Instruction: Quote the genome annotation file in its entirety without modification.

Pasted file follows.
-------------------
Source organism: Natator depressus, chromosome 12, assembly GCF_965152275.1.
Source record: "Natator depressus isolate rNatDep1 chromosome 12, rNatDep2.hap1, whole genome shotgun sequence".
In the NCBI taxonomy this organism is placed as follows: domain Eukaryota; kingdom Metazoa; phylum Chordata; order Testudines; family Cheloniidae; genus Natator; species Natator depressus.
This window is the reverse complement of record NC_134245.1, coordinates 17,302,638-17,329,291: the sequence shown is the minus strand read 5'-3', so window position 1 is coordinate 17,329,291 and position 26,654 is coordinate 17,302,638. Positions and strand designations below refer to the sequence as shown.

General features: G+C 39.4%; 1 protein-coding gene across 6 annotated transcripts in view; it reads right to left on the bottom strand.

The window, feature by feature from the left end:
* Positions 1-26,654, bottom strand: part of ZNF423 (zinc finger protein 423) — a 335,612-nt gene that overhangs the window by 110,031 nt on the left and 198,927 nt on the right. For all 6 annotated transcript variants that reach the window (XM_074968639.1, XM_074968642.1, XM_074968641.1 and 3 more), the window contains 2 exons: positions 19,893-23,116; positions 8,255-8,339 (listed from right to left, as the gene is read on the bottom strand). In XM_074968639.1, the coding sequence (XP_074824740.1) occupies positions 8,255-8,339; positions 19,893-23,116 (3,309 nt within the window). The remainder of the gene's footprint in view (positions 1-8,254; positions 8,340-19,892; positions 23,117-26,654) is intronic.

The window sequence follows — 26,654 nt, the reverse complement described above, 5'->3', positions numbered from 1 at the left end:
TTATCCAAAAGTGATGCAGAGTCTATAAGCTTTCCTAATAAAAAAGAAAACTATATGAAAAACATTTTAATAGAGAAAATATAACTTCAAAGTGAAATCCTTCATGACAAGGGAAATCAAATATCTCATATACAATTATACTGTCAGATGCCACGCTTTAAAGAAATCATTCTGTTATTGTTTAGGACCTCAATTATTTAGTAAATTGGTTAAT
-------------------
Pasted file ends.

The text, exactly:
Source organism: Natator depressus, chromosome 12, assembly GCF_965152275.1.
Source record: "Natator depressus isolate rNatDep1 chromosome 12, rNatDep2.hap1, whole genome shotgun sequence".
In the NCBI taxonomy this organism is placed as follows: domain Eukaryota; kingdom Metazoa; phylum Chordata; order Testudines; family Cheloniidae; genus Natator; species Natator depressus.
This window is the reverse complement of record NC_134245.1, coordinates 17,302,638-17,329,291: the sequence shown is the minus strand read 5'-3', so window position 1 is coordinate 17,329,291 and position 26,654 is coordinate 17,302,638. Positions and strand designations below refer to the sequence as shown.

General features: G+C 39.4%; 1 protein-coding gene across 6 annotated transcripts in view; it reads right to left on the bottom strand.

The window, feature by feature from the left end:
* Positions 1-26,654, bottom strand: part of ZNF423 (zinc finger protein 423) — a 335,612-nt gene that overhangs the window by 110,031 nt on the left and 198,927 nt on the right. For all 6 annotated transcript variants that reach the window (XM_074968639.1, XM_074968642.1, XM_074968641.1 and 3 more), the window contains 2 exons: positions 19,893-23,116; positions 8,255-8,339 (listed from right to left, as the gene is read on the bottom strand). In XM_074968639.1, the coding sequence (XP_074824740.1) occupies positions 8,255-8,339; positions 19,893-23,116 (3,309 nt within the window). The remainder of the gene's footprint in view (positions 1-8,254; positions 8,340-19,892; positions 23,117-26,654) is intronic.

The window sequence follows — 26,654 nt, the reverse complement described above, 5'->3', positions numbered from 1 at the left end:
TTATCCAAAAGTGATGCAGAGTCTATAAGCTTTCCTAATAAAAAAGAAAACTATATGAAAAACATTTTAATAGAGAAAATATAACTTCAAAGTGAAATCCTTCATGACAAGGGAAATCAAATATCTCATATACAATTATACTGTCAGATGCCACGCTTTAAAGAAATCATTCTGTTATTGTTTAGGACCTCAATTATTTAGTAAATTGGTTAAT